Renaissance Online Magazine Column

MAY 26, 2003



Internet bad habits are destroying the way we communicate.


Cris Cohen
David Douglass
James L. Iannone
Anthony Marciano

KEVIN RIDOLFI, a graphic designer and Web programmer from Pawtucket, Rhode Island, is the creator and editor of Renaissance Online Magazine.

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War of the Words
Revisiting the Internet's ongoing attack on our ability to communicate

by Kevin Ridolfi

Three years ago this month I wrote a column, "Global Village of the Damned", in which I contended that Internet bad habits are destroying the way we communicate. That was my last column before placing this magazine on what has become a very extended hiatus. But while the active publication has ceased, the Internet continues to live and breathe around it, and I still receive regular feedback on past articles.

Recently, I was asked in an e-mail from a teacher at the University of South Australia if, over the passage of three years, my views towards the Internet have changed. This question has given me a springboard to revisit what I feel is an enormously defining societal issue.

Yes, I still believe that, as a society, we are still misusing the Internet and harming our level of communication in the process. In my use of the Internet both professionally and personally, I haven't found there to be many positive changes in the use of the Internet as a communication device in the last three years. In fact, due to the ever-increasing amount of unsolicited e-mail and the rapidly expanding base of irrelevant and unsubstantiated Web pages, I think we are taking ever-larger steps backwards. The idea and goal behind the Internet remains a good one but certainly isn't being realized for a number of reasons.

Choking on Spam
Spam is an obvious problem and the problem is getting worse. America Online, the world's biggest Internet provider, reported that the amount of spam travelling through its servers has risen from 50% in January 2003 to over 80% (or 2.5 billion pieces per day) in May. Every day, we are flooded with unwanted e-mail advertisements, quite often for ridiculous or offensive products. This marketing by mass intrusion is the equivalent of lighting your house on fire to kill an ant. Yes, you will kill that bug, but you will destroy everything else in the process. Spam marketers use simple ratios as the premise of their unethical techniques: send 100,000 e-mails and if only a tenth of a percent buy, that is still 100 people who more than make up the cost of sending the e-mail.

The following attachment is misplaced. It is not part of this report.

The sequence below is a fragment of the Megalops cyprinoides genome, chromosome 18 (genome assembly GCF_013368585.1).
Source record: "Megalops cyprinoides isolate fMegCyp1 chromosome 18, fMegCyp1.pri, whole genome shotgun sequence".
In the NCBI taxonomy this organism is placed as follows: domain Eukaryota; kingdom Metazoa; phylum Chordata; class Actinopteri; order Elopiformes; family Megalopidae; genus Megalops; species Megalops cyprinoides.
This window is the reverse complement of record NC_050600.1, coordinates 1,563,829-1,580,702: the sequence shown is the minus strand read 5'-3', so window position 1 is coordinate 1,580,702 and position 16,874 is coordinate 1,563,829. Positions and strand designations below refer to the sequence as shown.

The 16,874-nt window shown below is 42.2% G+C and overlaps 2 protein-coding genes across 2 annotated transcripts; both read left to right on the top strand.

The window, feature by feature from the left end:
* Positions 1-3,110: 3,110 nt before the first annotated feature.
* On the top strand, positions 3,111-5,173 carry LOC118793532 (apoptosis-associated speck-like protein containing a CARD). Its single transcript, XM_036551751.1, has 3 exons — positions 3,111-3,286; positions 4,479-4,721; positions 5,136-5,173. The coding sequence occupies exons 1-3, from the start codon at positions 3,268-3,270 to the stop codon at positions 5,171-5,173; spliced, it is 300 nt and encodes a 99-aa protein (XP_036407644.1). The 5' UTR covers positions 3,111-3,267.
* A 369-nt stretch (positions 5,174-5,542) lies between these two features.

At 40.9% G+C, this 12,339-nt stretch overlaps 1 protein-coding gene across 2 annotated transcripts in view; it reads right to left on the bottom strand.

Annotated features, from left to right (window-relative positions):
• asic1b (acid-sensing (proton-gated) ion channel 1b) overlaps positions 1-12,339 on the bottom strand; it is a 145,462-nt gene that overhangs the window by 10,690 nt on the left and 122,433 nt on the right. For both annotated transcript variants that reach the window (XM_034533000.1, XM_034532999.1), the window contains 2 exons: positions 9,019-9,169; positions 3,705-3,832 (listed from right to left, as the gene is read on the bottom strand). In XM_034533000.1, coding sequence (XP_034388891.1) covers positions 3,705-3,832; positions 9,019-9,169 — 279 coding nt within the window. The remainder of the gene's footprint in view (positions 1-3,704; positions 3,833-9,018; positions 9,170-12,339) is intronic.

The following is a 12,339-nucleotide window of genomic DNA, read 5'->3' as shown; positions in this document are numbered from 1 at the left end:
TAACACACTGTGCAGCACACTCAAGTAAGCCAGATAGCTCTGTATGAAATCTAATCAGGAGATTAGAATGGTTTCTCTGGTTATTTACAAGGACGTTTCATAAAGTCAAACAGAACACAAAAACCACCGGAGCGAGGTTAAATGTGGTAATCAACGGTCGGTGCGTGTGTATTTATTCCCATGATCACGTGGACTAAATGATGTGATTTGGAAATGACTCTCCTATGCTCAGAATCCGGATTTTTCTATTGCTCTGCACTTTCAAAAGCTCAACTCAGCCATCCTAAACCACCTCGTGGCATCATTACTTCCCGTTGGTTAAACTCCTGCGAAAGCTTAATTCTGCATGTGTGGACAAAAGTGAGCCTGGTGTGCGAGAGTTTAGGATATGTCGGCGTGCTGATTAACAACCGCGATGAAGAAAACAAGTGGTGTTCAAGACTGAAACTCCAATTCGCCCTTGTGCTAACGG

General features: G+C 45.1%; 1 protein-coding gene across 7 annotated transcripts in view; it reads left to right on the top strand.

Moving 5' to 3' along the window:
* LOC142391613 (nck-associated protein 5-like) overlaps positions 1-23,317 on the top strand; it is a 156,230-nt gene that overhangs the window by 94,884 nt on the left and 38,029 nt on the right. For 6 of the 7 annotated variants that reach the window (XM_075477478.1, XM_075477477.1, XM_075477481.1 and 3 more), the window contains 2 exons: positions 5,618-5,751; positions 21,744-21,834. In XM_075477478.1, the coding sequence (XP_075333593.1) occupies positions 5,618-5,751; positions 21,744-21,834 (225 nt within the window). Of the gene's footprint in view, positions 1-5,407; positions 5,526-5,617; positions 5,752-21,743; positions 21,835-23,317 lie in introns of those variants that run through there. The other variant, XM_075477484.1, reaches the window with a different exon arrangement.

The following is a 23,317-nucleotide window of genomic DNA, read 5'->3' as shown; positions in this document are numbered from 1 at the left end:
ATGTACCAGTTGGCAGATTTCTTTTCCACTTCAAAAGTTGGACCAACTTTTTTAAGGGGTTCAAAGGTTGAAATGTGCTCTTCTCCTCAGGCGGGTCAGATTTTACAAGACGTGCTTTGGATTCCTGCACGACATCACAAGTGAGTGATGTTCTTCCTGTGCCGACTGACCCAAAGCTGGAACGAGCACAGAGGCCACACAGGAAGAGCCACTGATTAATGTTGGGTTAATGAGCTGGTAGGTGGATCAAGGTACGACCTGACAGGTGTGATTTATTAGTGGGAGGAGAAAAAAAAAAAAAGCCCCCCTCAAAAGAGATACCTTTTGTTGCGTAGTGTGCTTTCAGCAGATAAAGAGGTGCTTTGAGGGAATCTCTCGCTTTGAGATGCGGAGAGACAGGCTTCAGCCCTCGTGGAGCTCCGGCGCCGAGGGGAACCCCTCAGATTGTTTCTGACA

Roughly 40 percent of all e-mail traffic in the United States is now spam, up from 8 percent in late 2001 and nearly doubling in the past six months, according to Brightmail Inc., a major vendor of anti-spam software. As reported last month in the Washington Post, "By the end of this year, industry experts predict, fully half of all e-mail will be unsolicited. (About 40 percent of U.S. Postal Service mail is business marketing.)"

The problem, aside from the annoyance of receiving these messages, is that so little of the cost falls upon the spammers themselves. San Francisco-based market research company, Ferris Research estimates that unwanted commercial e-mail cost U.S. companies $8.9 billion in 2002. Spam costs us billions per year because of server strain and upgrades, improvements in transport technology, and the loss of worker productivity created by the need to weed through all of these distracting e-mails. According to Internet research company Jupiter Media Metrix, each piece of spam costs $1 in lost productivity. We are all paying for spam. Paying to be inconvenienced and harassed.

Those numbers don't provide us with a very optimistic view for the future of one the Internet's largest component, e-mail. If the hassles of e-mail continue to outgrow the benefits, users will slowly cut back on their usage, killing off what had been the Internet's biggest plus.

[ CONTINUED: Finding a Needle in a Search Engine ]


PICTURES © (Spam can); © (Christina Aguilera)